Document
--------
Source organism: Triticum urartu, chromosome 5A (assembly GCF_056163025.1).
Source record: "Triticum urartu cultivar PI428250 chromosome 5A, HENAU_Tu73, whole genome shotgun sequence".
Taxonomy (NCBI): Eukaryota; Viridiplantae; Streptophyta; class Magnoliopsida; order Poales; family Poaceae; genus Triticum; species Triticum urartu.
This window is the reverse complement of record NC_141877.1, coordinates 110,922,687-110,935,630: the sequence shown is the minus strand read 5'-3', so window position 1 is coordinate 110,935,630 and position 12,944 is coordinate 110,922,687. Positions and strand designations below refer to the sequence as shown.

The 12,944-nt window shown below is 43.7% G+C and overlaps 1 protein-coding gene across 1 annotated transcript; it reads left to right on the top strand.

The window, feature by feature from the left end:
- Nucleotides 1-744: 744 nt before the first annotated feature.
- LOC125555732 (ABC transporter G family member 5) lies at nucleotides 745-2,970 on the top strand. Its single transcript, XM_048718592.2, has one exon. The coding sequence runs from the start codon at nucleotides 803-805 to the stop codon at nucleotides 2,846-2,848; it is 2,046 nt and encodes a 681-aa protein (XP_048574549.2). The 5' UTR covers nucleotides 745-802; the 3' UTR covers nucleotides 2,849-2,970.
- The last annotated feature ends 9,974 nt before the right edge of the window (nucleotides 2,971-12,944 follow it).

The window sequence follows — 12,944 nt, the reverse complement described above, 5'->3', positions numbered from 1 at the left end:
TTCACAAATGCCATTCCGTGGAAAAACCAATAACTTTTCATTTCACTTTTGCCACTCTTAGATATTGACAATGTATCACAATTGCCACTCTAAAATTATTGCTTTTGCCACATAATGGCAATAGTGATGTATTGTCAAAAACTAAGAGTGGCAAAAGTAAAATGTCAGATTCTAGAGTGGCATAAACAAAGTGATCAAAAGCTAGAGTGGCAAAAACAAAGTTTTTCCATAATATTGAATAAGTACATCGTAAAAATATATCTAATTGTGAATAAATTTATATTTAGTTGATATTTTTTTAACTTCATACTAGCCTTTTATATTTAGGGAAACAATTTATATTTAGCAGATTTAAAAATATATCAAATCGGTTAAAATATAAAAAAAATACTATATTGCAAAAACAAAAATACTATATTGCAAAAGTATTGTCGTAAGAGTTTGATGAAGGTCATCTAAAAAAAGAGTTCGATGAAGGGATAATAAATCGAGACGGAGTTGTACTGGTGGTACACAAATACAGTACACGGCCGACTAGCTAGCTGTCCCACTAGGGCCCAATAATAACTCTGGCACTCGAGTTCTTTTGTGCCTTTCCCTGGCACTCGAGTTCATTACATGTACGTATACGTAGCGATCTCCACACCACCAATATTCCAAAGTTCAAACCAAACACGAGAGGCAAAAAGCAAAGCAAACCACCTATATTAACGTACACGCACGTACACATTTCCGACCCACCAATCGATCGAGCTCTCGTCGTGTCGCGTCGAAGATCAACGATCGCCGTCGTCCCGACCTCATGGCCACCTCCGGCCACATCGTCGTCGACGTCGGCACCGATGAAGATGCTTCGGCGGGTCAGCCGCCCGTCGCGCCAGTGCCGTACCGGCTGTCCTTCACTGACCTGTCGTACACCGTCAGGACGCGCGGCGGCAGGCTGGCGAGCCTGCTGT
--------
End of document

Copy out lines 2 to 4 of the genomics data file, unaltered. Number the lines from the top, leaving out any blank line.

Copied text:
Source record: "Triticum urartu cultivar PI428250 chromosome 5A, HENAU_Tu73, whole genome shotgun sequence".
Taxonomy (NCBI): Eukaryota; Viridiplantae; Streptophyta; class Magnoliopsida; order Poales; family Poaceae; genus Triticum; species Triticum urartu.
This window is the reverse complement of record NC_141877.1, coordinates 110,922,687-110,935,630: the sequence shown is the minus strand read 5'-3', so window position 1 is coordinate 110,935,630 and position 12,944 is coordinate 110,922,687. Positions and strand designations below refer to the sequence as shown.